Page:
What in the world is going on with Anglicans? After a landmark meeting of Primates in England, ACNA Arbhishop Foley Beach explains why global Anglican leaders suspended the Episcopal Church.
For years now, mainline Protestant denominations have been losing their Christian witness and succumbing to theology that affirms secular, rather than historically Christian values. It's a trend Presbyterian theologian J. Gresham Machen observed all the way back in the 1920s, when he contrasted it with orthodox faith in his book, "Christianity and Liberalism." Few denominations have slid more thoroughly into Machen's "liberalism" than the Episcopal Church, America's storied branch of the Anglican Communion. Most American presidents have hailed from this church, it operates the famous National Cathedral in Washington, D.C., and it's long served as the focal point of American liturgical Christianity. But the Episcopal Church now faces tough choices after Anglicans around the world voted last week to censure the denomination for its liberal and unbiblical theology.
The Episcopal Church has ordained openly gay clergy and hallowed same-sex "marriages," making it clear that its leaders have parted ways with historic Christianity and with their counterparts in Africa and the global south. These churches, started generations ago by missionaries from the West, now outnumber their mother churches in Europe and the United States, and better reflect traditional Anglican beliefs, especially on sex and marriage. Their bishops hold a great deal of influence in the Anglican Communion, and just a few days ago they exercised it by suspending the Episcopal Church's voting rights for three years.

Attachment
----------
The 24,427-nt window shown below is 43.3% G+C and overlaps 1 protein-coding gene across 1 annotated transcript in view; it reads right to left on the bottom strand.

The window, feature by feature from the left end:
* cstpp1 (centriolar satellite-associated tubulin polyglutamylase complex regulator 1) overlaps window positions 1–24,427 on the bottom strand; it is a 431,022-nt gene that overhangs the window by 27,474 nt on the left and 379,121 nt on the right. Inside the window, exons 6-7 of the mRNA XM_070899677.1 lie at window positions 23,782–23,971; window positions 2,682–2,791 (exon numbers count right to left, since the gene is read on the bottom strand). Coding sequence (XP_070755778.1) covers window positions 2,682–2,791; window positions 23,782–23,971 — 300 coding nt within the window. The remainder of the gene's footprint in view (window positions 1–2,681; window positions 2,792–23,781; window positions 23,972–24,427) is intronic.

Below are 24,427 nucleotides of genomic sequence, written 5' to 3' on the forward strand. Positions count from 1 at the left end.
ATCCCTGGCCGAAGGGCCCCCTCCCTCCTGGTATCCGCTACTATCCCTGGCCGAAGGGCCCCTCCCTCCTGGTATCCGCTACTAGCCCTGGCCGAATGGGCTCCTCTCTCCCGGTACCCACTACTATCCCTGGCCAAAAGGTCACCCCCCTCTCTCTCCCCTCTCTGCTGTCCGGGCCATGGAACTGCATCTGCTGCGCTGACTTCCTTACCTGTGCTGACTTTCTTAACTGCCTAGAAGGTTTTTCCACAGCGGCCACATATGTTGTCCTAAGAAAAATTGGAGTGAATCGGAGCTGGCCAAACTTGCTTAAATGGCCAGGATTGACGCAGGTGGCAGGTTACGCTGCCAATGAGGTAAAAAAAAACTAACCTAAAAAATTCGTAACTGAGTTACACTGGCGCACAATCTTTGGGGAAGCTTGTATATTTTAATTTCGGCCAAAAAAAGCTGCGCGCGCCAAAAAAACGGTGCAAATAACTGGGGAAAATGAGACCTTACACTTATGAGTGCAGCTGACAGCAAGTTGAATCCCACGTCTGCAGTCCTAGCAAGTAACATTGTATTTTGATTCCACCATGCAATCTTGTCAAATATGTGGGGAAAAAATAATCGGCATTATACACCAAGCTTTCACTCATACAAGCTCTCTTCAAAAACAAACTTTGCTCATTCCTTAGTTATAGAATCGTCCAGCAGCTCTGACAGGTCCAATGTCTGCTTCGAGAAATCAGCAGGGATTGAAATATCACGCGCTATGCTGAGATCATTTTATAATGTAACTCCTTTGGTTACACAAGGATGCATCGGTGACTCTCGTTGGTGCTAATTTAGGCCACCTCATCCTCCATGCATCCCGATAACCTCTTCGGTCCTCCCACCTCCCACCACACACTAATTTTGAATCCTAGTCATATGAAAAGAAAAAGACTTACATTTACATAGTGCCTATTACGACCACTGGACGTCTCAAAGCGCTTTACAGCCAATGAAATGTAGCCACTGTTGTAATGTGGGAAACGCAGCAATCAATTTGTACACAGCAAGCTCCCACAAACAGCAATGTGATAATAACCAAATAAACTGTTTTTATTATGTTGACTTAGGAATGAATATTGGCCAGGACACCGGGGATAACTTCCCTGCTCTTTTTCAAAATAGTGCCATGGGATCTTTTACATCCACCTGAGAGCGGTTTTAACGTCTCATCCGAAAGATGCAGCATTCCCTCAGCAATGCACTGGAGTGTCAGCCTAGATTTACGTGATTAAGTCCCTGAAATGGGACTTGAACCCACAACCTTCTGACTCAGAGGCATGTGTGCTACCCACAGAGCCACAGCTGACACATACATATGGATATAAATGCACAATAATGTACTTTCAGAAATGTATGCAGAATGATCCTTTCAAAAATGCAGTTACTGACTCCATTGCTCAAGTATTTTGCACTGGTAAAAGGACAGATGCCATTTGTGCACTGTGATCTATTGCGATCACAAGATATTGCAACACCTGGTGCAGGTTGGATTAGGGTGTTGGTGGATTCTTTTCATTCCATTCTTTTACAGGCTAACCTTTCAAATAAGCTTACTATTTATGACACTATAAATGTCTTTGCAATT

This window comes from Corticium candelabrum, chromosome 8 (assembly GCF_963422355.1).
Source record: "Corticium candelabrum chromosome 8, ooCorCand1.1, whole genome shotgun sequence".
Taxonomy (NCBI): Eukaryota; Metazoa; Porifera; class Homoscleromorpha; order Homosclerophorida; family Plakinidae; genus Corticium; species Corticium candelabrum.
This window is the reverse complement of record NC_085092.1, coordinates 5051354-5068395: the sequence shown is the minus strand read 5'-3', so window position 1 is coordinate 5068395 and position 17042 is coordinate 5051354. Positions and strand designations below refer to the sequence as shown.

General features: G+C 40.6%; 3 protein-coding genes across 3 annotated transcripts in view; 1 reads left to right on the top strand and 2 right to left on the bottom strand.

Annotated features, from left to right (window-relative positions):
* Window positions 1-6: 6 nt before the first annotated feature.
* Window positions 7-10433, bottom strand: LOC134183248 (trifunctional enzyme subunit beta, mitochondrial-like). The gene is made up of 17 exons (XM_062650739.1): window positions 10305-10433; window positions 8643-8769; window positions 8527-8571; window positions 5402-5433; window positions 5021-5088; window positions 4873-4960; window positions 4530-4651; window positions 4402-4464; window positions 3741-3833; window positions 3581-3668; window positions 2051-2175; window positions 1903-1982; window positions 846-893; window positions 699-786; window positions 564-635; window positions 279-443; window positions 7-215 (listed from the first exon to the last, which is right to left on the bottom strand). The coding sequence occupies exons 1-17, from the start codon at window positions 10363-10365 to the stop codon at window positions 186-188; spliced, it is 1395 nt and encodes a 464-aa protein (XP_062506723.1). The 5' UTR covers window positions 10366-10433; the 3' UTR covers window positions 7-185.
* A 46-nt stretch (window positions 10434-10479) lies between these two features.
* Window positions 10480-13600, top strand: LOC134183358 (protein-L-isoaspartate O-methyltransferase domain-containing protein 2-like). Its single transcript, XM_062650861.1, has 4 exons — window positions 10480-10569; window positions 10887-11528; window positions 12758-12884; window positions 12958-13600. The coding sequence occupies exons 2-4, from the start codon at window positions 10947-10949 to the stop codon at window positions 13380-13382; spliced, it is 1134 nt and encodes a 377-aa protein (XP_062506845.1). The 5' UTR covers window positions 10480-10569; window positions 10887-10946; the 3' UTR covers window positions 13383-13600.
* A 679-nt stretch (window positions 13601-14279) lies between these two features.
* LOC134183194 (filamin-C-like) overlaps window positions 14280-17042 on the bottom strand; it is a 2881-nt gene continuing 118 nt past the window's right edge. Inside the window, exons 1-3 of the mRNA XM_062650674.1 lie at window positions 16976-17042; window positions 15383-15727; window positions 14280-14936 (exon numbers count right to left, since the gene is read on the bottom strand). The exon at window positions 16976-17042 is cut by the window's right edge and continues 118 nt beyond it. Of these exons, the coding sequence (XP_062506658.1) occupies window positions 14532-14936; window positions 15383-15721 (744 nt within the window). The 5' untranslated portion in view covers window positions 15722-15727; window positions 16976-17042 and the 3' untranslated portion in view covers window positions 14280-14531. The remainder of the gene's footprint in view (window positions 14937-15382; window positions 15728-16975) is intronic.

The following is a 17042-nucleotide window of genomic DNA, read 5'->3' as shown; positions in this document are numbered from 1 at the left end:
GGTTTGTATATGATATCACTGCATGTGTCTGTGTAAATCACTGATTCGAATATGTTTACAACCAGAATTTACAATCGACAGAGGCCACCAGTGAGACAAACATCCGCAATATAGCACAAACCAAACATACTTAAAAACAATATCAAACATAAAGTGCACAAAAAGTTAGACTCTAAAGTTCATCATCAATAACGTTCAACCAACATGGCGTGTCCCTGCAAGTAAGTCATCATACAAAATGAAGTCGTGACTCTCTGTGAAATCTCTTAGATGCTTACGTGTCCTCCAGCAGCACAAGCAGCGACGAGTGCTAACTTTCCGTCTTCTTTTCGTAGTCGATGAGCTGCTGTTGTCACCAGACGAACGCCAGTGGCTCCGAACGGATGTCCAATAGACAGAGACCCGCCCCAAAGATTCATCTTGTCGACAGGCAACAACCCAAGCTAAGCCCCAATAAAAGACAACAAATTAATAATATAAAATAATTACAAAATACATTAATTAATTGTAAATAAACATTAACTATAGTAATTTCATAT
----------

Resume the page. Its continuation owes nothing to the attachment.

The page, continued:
The Primates also issued a resounding reaffirmation of natural marriage and formally recognized the distance that exists between most Anglicans worldwide and the Episcopal Church.
We welcome Archbishop Foley Beach of the Anglican Church in North America to explain why this move matters, and why Christians everywhere should join traditional Anglicans in calling the Episcopal Church and other liberal denominations to repentance and renewed communion with the body of Christ.
"BreakPoint This Week" is hosted by John Stonestreet, President of the Colson Center, and Ed Stetzer, Executive Director of Lifeway Research.To listen to previous episodes of "BreakPoint This Week," click here. To find a broadcast partner near you, click here.